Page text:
Why is it that neighborhoods with older, smaller buildings often seem more vibrant than those with larger, newer ones? Ed McMahon explores this question, highlighting some recent research.
Taking a Closer Look
Over many years, urban analyst Edward McMahon has taken a closer look at many issues facing our communities — from growth, to development patterns, to urban design. Starting this Fall, columnist Steve McCutchan will also be reporting on PlannersWeb on a broad range of challenging community concerns.
Whether you love them or loathe them, Walmart — one of the most recognizable symbols of modern suburbia — is going urban, as senior ULI analyst Edward McMahon explains.
Successful communities have strong leaders and committed citizens. It’s true: a small number of committed people can make a big difference in a community.
The more any community in America comes to look just like every other community the less reason there is to visit. On the other hand, the more a community does to protect and enhance its uniqueness whether natural or architectural, the more people will want to visit.
Successful communities know that today’s world requires cooperation for mutual benefit. They understand that very few small towns have the resources, by themselves, to attract tourists or to compete with larger communities.
All development is not created equal. Some development projects will make a community a better place to live, work, and visit. Other development projects will not. The proof is everywhere, communities that set low standards or no standards will compete to the bottom.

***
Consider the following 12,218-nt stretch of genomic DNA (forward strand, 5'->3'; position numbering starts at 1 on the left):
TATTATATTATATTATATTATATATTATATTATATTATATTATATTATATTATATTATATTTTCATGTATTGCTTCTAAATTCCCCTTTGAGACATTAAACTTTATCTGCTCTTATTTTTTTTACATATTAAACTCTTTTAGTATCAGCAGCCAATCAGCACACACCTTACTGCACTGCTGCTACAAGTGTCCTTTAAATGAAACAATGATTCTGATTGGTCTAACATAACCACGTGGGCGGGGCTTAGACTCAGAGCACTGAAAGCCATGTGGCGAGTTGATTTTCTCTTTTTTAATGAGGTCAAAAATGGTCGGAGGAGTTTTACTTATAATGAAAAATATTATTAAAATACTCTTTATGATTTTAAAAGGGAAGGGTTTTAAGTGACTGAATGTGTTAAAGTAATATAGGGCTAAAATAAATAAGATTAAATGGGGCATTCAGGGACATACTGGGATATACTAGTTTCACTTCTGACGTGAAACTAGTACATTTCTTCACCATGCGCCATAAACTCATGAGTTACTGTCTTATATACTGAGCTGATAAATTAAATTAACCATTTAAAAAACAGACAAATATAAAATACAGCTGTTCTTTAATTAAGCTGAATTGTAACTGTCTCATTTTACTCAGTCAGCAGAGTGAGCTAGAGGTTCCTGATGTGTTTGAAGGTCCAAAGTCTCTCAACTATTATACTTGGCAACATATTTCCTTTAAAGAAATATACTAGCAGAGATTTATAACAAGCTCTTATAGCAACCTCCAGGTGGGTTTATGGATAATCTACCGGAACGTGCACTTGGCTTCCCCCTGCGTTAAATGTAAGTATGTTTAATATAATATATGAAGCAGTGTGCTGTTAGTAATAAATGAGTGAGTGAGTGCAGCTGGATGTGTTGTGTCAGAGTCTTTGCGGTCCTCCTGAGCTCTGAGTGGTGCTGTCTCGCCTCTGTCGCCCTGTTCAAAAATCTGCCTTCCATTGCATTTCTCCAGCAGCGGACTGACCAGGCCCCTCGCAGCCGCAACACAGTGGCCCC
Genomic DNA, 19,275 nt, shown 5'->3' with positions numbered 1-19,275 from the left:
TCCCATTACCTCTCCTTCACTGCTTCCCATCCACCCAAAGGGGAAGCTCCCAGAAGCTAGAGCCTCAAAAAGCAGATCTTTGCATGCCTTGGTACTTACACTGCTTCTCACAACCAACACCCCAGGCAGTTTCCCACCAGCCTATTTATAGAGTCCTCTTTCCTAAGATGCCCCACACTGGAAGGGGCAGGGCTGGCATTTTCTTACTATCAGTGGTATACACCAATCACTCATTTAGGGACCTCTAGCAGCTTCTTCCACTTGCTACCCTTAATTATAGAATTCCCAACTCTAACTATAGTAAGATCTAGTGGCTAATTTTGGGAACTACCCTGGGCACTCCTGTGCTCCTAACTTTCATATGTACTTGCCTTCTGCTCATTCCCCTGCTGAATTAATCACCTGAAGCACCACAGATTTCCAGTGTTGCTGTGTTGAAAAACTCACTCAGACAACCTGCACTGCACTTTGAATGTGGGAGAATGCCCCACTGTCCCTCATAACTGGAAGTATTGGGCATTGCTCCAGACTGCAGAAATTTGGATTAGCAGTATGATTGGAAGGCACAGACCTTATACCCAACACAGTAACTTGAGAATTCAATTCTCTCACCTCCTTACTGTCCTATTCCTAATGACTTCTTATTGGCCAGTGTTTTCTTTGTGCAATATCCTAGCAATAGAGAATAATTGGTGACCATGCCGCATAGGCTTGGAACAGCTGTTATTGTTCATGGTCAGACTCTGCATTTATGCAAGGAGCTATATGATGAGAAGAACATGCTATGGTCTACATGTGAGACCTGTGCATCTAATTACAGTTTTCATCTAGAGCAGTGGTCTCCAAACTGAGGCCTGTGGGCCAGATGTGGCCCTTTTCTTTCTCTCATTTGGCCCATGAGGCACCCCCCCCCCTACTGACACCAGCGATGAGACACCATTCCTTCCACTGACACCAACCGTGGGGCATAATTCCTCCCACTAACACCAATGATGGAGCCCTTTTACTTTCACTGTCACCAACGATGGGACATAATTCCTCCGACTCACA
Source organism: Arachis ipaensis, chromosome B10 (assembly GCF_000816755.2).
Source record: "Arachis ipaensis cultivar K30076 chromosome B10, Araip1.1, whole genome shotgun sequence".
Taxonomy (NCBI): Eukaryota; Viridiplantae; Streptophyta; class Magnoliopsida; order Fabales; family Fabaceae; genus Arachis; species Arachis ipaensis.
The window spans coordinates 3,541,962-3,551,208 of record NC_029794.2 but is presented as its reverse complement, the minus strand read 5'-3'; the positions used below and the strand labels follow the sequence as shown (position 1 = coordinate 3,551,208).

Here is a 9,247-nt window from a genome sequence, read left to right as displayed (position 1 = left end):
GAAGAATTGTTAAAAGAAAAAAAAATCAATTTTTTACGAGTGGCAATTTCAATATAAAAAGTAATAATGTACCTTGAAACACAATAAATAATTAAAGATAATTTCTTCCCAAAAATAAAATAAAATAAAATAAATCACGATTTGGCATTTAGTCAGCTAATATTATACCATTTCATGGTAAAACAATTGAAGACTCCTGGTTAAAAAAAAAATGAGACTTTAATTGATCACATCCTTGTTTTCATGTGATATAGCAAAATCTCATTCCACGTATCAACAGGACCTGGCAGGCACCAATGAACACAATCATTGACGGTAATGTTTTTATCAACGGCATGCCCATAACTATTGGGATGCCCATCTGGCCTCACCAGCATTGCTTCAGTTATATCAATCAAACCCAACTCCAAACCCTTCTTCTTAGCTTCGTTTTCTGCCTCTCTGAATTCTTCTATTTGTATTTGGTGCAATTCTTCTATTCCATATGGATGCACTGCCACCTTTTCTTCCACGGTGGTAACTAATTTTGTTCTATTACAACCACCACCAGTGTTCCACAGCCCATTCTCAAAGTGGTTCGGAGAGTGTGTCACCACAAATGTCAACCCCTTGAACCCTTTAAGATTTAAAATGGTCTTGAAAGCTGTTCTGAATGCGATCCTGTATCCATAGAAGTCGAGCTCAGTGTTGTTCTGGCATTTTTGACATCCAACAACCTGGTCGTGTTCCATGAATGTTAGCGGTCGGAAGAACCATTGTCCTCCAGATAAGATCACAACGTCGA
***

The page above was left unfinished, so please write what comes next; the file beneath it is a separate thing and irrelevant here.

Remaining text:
Successful communities use education, incentives, partnerships, and voluntary initiatives not just regulation. While regulations are essential in setting minimum standards — and can prevent the worst in development — they rarely bring out the best.
Twenty-first century economic development focuses on what a community has, rather than what it doesn’t have. Creating a vision for the future begins by inventorying a community’s assets: natural, architectural, human, educational, economic, and so on.
Planning and land development analyst Ed McMahon looks at ways in which communities — large and small — can succeed. In today’s first installment, McMahon speaks of the importance of having a vision for the future.
Long-time Planning Commissioners Journal columnist Ed McMahon on why the era of strip commercial development may be nearing an end.
Why cities and towns benefit when they just say “no” to the continued proliferation of billboards. A report from PCJ contributing writer & ULI Senior Resident Fellow Ed McMahon.
Why fostering a sense of place is key to having a strong, economically vibrant city or town. Observations from PCJ contributing writer & ULI Senior Resident Ed McMahon.
High-rise buildings are not necessarily the best answer to promoting denser, more walkable communities, argues Urban Land Institute Senior Resident Fellow & PCJ contributing writer Ed McMahon.